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Best Oral Flea Treatment for Cats

As a cat owner, there are plenty of things you need to be watching out for. Your cat might be an adventurous soul, or a sociable one around other cats in the neighborhood – but it doesn’t need to explore far to be at a risk of getting fleasAs parasites, they cause discomfort, spread fast, and can be an irritant, or even harmful if left untreated. More than this, they are a nuisance, can affect your lifestyle, promote bad hygiene, and can easily spread to other animals – something that no owner will thank you for.

Thankfully, there’s never been a worse time to be a flea. More so than ever, companies are developing treatments that are not only effective, they can be applied at home, are cheap, and usually stress and hassle-free. They range from drops, to flea-resistant collars, to oral flea treatments for cats. In this article, we will be talking about what fleas are, why they require treatment, and assessing the uses of oral flea treatments for cats. We will also consider some of the best products on the market, as well as some alternative treatments.

best oral flea treatment for cats

What are fleas?

As mentioned before, fleas are parasites that live and feed on warm-blooded organisms. They are most commonly associated with dogs and cats, but in truth any animal can become stricken with fleas. They have several stages of their life cycle, and reproduce at an alarming rate, meaning any encounter can quickly become overwhelming. As one site notes:

Adult fleas live permanently on their animal host and the female flea produces eggs at a rate of 50 a day. The eggs fall off the cat and hatch into larvae in 2-16 days. They then change into an immobile pupa in a cocoon. An adult flea develops in the cocoon and awaits signals suggesting the presence of a host, such as heat, carbon dioxide and vibrations.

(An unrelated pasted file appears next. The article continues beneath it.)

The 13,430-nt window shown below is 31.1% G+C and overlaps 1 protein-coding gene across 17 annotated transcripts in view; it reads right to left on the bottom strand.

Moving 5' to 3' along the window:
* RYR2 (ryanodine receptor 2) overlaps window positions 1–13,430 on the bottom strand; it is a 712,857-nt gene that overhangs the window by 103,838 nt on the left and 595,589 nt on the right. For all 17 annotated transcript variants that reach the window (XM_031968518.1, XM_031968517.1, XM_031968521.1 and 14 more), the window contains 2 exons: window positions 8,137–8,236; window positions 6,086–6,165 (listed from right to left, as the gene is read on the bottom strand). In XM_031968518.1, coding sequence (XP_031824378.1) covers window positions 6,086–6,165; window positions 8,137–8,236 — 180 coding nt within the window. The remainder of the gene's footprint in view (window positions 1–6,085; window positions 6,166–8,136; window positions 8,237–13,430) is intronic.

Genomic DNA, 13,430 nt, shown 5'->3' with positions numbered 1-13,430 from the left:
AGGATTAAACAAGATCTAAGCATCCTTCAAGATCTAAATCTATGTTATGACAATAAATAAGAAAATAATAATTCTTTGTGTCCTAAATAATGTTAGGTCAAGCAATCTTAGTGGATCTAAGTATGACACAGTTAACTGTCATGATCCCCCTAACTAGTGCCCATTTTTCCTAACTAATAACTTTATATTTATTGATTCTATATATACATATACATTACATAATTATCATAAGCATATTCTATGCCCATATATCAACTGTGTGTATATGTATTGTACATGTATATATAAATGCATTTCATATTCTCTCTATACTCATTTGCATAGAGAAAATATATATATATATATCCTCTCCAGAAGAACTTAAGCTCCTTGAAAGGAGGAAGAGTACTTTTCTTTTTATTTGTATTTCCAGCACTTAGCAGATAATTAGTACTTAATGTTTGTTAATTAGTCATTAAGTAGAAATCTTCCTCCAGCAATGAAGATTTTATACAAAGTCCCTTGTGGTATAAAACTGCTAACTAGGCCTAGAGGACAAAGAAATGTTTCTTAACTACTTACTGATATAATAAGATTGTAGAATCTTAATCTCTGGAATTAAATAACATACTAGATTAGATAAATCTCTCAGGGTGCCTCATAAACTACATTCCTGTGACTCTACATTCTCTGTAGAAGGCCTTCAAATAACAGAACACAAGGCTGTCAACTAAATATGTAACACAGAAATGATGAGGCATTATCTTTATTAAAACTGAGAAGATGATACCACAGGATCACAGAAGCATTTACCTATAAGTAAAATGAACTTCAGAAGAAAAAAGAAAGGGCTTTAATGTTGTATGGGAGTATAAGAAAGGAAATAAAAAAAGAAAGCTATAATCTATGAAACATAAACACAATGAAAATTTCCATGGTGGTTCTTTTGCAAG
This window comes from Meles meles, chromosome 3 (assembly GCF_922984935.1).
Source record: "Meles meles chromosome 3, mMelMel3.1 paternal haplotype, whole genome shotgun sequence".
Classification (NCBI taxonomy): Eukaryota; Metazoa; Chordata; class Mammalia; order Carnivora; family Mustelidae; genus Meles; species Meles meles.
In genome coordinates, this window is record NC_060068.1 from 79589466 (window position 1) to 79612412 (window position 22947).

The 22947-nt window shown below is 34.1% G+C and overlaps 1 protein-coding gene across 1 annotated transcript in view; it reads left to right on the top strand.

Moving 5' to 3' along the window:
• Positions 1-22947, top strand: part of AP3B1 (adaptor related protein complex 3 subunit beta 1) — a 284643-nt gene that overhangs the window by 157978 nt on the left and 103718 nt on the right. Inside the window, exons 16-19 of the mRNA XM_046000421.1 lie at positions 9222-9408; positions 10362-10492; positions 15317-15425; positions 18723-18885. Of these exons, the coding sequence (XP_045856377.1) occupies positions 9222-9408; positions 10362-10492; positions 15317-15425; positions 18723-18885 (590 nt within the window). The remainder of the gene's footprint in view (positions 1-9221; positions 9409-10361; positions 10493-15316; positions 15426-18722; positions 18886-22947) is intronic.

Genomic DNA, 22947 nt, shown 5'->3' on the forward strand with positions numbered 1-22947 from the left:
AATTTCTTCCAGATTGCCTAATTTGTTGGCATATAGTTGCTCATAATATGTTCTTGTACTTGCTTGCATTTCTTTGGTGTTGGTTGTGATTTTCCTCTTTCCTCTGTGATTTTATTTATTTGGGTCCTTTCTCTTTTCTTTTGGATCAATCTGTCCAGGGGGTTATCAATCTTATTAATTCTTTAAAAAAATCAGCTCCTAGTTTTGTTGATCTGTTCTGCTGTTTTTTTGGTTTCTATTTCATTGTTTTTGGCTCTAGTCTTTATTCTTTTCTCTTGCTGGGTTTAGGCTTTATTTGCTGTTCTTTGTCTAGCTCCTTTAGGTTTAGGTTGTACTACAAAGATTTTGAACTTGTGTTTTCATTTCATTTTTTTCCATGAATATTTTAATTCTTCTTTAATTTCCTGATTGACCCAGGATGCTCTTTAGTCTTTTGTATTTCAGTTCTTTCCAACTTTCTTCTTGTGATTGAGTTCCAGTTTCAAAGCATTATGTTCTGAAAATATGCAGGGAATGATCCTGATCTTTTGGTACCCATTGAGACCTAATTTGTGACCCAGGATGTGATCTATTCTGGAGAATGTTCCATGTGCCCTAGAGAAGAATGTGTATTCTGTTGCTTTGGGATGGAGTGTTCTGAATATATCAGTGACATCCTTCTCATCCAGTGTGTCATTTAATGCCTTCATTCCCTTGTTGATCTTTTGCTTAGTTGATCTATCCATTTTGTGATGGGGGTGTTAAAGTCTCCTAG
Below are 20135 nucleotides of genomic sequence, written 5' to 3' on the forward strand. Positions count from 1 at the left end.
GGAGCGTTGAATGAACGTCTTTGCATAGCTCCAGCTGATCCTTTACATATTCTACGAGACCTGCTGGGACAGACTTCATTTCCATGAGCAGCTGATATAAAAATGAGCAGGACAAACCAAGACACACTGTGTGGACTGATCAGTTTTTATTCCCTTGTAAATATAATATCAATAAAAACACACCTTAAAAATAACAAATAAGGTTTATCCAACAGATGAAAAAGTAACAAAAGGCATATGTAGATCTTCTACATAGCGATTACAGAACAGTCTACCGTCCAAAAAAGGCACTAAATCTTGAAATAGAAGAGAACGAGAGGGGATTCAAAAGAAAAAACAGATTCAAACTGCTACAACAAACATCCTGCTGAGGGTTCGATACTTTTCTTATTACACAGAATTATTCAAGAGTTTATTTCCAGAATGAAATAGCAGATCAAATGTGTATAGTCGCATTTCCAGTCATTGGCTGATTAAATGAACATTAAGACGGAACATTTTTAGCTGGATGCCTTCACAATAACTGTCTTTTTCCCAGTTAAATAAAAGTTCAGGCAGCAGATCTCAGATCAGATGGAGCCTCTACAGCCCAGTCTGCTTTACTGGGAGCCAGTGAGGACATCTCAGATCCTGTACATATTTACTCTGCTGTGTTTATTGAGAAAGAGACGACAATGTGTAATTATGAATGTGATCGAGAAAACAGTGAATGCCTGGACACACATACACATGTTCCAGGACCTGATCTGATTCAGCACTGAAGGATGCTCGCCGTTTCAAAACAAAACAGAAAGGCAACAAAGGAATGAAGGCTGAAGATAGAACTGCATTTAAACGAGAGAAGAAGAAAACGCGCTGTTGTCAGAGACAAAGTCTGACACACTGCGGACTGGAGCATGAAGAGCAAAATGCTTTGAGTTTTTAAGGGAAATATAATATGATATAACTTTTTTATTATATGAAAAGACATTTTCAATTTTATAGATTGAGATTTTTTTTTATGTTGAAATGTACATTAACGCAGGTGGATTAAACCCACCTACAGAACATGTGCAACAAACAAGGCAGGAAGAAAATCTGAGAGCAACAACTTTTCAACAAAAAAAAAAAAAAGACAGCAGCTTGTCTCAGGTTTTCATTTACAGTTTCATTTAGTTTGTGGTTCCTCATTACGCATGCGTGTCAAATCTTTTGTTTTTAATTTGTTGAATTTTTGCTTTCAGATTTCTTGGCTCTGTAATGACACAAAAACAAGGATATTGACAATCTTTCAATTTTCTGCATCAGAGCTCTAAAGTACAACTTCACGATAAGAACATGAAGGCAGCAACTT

Once hatched from that cocoon, the fleas are ready to latch on to a new host immediately, but they have known to wait in that cocoon for up to 2 years. Warm, humid conditions expedite the process – which unfortunately means that fleas do best inside centrally-heated homes with carpets.

Owners finding fleas on their cat may choose to use oral flea treatment or any number of other remediesbut other than being an uncomfortable thing to think about, why should you be concerned that your cat has caught fleas?

oral flea treatment for cats

Why should I be concerned that my cat has fleas?

There are many issues associated with fleas, some worse than others. Obviously the first is that flea bites – when they suck the blood of the cat – are uncomfortable and irritating. Cats will scratch at any bites long after they have first happened. Other than being a nuisance, they have the potential to become infected. Although humans are not hospitable hosts for fleas to live in the long-term, they can bite cat owners and cause irritation.

Fleas transferring from one animal to another risk carrying diseases, and because they leave eggs and droppings in a cat’s coat (the way to diagnose them is by combing your cat regularly to find them) there is also a hygiene concern. Fleas sucking the blood of kittens can cause anaemia.

Oral Flea Treatments

Oral Flea Treatments for Cats tend to come in tablet form. They are ingested in a cats diet, and provide immunity from many parasites including fleas. notes that the benefits of administering it are thus:

  • “Flea pills safely and effectively kills existing fleas and parasites within 30 minutes and prevents new ones
  • Long lasting protection for up to 30 days
  • Kills fleas on contact and prevents them from laying eggs
  • Convenient, chewable form and flavors
  • Prevents heartworms, roundworms, whipworms and ear mites as well [note: in some treatments]”

cats and fleas

Oral Flea Treatments can also be bought for many more specific stages of a fleas life cycle; some will kill only adult fleas, some are more effective for stopping every process. Given that cats require worming tablets as well, the fact that some oral flea treatments cover all parasites is appealing.

The Best Oral Flea Treatment for Cats Available

PetArmor FastCaps (nitenpyram) Oral Flea Treatment Medication

Fastcaps best oral flea treatment for cats